Mayor Ed Lee stood behind the merits of the SFMTA’s SFPark program at a Board of Supervisors meeting today when questioned about the recent backlash against parking meter expansions in the Dogpatch and Potrero Hill neighborhoods. Those proposals have been put on hold while the SFMTA conducts more outreach to neighbors and merchants.
During the mayor’s regular question-and-answer session with the board, D10 Supervisor Malia Cohen asked the mayor “how this program can be adapted and improved in order to better fit these areas.”
In his prepared response, Lee defended the program, noting that “the world is watching our efforts in parking management.”
“I know firsthand that the Obama administration and the Department of Transportation are paying close attention to SFPark,” he said.
While the Dogpatch, Potrero, and North Mission neighborhoods include businesses that are “more industrial and have few clients and customers visiting during the day,” said Lee, he pointed out that “they are interspersed with businesses that have more daytime activity and need open parking spaces so it’s easy for customers to find a place to park.”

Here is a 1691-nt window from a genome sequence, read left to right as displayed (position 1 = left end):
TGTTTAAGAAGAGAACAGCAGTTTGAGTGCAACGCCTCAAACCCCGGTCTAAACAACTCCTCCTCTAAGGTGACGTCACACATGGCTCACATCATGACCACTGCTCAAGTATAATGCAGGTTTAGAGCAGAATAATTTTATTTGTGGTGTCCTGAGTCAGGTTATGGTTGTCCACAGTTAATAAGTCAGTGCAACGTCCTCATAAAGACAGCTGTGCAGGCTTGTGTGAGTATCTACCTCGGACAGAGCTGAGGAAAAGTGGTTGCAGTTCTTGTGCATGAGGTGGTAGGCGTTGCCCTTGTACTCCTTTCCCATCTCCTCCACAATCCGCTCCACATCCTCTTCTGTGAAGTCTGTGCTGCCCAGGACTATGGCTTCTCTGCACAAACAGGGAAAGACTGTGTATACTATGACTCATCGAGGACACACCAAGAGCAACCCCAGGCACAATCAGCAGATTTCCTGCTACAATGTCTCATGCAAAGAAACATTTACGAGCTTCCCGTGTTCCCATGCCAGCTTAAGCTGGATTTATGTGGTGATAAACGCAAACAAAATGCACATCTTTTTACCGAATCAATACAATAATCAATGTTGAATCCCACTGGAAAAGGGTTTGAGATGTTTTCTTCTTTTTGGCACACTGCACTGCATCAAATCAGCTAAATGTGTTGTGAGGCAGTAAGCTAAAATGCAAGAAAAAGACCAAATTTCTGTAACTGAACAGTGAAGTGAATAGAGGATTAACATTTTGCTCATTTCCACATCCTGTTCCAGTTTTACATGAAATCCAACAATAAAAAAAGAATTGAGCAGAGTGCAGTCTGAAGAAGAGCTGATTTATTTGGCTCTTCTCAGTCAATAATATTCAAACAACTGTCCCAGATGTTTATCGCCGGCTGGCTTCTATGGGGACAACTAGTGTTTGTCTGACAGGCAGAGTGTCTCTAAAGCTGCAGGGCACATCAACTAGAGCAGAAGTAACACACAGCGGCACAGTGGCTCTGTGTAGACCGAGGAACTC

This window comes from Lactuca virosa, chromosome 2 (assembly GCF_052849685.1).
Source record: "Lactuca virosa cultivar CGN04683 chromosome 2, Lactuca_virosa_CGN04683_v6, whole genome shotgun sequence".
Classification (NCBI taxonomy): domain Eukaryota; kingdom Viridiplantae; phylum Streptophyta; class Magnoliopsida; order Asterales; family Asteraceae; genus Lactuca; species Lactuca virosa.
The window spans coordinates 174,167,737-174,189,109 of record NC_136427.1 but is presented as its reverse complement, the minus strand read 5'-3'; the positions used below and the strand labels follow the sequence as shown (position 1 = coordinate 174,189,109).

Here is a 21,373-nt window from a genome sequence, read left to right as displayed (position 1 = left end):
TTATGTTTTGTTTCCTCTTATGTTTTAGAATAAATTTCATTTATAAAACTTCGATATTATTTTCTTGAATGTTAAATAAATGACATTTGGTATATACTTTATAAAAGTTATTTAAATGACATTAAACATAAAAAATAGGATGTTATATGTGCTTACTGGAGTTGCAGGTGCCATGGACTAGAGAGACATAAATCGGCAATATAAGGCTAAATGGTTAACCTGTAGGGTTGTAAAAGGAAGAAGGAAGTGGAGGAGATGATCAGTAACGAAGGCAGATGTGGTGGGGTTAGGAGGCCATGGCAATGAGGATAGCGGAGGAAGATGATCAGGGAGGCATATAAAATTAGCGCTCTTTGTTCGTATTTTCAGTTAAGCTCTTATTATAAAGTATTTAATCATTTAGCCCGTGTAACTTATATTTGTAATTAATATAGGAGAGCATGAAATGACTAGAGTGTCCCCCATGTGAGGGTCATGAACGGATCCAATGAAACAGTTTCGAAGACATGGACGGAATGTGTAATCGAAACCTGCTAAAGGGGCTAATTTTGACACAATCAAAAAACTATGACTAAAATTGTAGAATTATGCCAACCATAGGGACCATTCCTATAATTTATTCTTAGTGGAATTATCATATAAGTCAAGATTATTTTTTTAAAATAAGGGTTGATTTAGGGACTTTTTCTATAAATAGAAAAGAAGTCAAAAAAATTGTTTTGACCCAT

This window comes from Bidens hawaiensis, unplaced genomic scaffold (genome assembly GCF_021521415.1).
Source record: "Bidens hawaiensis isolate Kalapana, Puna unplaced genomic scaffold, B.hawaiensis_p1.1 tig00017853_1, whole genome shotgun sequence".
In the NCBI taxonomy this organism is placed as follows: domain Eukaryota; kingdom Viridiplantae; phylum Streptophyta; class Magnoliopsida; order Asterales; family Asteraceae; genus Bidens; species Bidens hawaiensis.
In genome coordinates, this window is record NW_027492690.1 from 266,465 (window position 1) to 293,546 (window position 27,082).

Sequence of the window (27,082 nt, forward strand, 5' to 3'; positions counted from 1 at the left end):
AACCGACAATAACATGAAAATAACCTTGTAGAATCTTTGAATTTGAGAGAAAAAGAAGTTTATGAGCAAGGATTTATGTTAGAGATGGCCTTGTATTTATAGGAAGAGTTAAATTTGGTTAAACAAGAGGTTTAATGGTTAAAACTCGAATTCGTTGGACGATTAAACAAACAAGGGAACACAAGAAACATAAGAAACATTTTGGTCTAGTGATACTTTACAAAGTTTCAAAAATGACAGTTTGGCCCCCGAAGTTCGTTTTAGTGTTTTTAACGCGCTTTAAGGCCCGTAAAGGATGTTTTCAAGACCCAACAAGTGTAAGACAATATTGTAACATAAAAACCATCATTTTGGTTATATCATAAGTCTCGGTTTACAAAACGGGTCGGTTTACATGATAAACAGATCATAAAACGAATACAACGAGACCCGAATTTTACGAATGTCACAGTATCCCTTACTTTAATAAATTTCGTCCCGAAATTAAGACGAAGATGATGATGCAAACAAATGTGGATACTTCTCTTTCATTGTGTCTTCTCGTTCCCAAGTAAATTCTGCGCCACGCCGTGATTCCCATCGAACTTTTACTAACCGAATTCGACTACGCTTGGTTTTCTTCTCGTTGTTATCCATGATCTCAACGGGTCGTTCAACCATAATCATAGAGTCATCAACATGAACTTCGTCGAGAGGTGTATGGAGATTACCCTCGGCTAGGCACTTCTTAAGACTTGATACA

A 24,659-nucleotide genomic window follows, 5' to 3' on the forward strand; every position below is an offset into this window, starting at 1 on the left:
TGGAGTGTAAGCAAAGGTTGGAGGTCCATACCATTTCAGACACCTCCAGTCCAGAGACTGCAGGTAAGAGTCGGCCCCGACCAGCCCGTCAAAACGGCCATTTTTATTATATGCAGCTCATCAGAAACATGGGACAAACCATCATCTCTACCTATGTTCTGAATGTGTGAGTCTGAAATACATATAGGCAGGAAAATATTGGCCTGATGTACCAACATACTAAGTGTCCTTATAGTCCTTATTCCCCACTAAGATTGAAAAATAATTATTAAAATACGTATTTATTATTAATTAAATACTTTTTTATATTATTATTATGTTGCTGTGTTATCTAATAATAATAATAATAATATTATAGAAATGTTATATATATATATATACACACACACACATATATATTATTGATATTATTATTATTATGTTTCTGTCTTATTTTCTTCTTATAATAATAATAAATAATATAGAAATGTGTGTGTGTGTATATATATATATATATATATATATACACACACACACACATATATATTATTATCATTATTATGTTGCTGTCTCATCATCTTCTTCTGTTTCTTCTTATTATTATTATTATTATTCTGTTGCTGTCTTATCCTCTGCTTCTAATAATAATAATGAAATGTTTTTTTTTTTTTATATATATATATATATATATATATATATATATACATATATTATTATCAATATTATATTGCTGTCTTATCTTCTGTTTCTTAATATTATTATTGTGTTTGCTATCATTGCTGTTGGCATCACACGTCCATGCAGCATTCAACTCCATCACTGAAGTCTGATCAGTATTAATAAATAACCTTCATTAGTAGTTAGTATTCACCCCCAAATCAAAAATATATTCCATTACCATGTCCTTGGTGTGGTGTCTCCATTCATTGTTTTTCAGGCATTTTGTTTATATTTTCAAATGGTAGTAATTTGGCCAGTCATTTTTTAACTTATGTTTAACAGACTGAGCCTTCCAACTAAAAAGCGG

“To really thrive and generate job growth, we need businesses in those areas that need great access. It needs to be easy for people to get there, as well as for goods to be delivered,” he said. “Areas that don’t have access cannot thrive. Good transit is part of that equation, whether BART, Muni, or the city’s investment in Third Street light-rail line. This transit carries a lot of people in those areas. But for those who have to drive to make pickups and deliveries, it can be hard to find a space during the day. SFPark aims to make it easier to find a spot close to a destination.”
Cohen also asked whether the mayor would “be supportive of evaluating the use of parking passes for employees,” to which he responded: “I will direct the Office of Economic Development to work with employers, particularly PDR [production, distribution and repair] businesses, regarding ways to alleviate financial burden on low-income employees. I know that the SFMTA is already working with the community to develop a sound proposal, and any parking management strategy like SFPark should have ample community buy-in before it’s rolled out.”